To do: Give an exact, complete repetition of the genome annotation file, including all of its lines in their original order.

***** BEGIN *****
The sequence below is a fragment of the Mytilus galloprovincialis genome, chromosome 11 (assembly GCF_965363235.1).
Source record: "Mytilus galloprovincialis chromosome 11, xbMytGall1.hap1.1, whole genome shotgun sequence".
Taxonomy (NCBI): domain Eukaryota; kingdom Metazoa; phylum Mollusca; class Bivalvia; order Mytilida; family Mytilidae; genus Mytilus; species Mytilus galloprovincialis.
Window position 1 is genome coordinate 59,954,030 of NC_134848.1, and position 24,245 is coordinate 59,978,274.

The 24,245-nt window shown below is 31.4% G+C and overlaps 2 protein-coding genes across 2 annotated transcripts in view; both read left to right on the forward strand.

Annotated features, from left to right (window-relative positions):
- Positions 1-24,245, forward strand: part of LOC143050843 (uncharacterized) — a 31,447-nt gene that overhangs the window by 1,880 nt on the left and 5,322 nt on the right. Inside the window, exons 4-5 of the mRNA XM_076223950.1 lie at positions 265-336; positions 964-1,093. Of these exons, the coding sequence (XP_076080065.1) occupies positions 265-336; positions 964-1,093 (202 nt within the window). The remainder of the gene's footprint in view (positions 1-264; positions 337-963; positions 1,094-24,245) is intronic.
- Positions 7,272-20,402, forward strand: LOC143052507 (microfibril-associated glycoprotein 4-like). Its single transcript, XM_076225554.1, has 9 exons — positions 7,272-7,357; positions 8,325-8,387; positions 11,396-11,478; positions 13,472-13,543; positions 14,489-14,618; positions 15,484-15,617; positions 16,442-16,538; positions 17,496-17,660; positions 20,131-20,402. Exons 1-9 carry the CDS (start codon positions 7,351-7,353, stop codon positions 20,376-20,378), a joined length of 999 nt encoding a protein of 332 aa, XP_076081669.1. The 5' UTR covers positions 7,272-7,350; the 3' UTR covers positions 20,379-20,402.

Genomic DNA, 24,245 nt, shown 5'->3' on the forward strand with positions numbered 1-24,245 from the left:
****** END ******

The sequence below is a fragment of the Mytilus galloprovincialis genome, chromosome 11 (assembly GCF_965363235.1).
Source record: "Mytilus galloprovincialis chromosome 11, xbMytGall1.hap1.1, whole genome shotgun sequence".
Taxonomy (NCBI): domain Eukaryota; kingdom Metazoa; phylum Mollusca; class Bivalvia; order Mytilida; family Mytilidae; genus Mytilus; species Mytilus galloprovincialis.
Window position 1 is genome coordinate 59,954,030 of NC_134848.1, and position 24,245 is coordinate 59,978,274.

The 24,245-nt window shown below is 31.4% G+C and overlaps 2 protein-coding genes across 2 annotated transcripts in view; both read left to right on the forward strand.

Annotated features, from left to right (window-relative positions):
- Positions 1-24,245, forward strand: part of LOC143050843 (uncharacterized) — a 31,447-nt gene that overhangs the window by 1,880 nt on the left and 5,322 nt on the right. Inside the window, exons 4-5 of the mRNA XM_076223950.1 lie at positions 265-336; positions 964-1,093. Of these exons, the coding sequence (XP_076080065.1) occupies positions 265-336; positions 964-1,093 (202 nt within the window). The remainder of the gene's footprint in view (positions 1-264; positions 337-963; positions 1,094-24,245) is intronic.
- Positions 7,272-20,402, forward strand: LOC143052507 (microfibril-associated glycoprotein 4-like). Its single transcript, XM_076225554.1, has 9 exons — positions 7,272-7,357; positions 8,325-8,387; positions 11,396-11,478; positions 13,472-13,543; positions 14,489-14,618; positions 15,484-15,617; positions 16,442-16,538; positions 17,496-17,660; positions 20,131-20,402. Exons 1-9 carry the CDS (start codon positions 7,351-7,353, stop codon positions 20,376-20,378), a joined length of 999 nt encoding a protein of 332 aa, XP_076081669.1. The 5' UTR covers positions 7,272-7,350; the 3' UTR covers positions 20,379-20,402.

Genomic DNA, 24,245 nt, shown 5'->3' on the forward strand with positions numbered 1-24,245 from the left: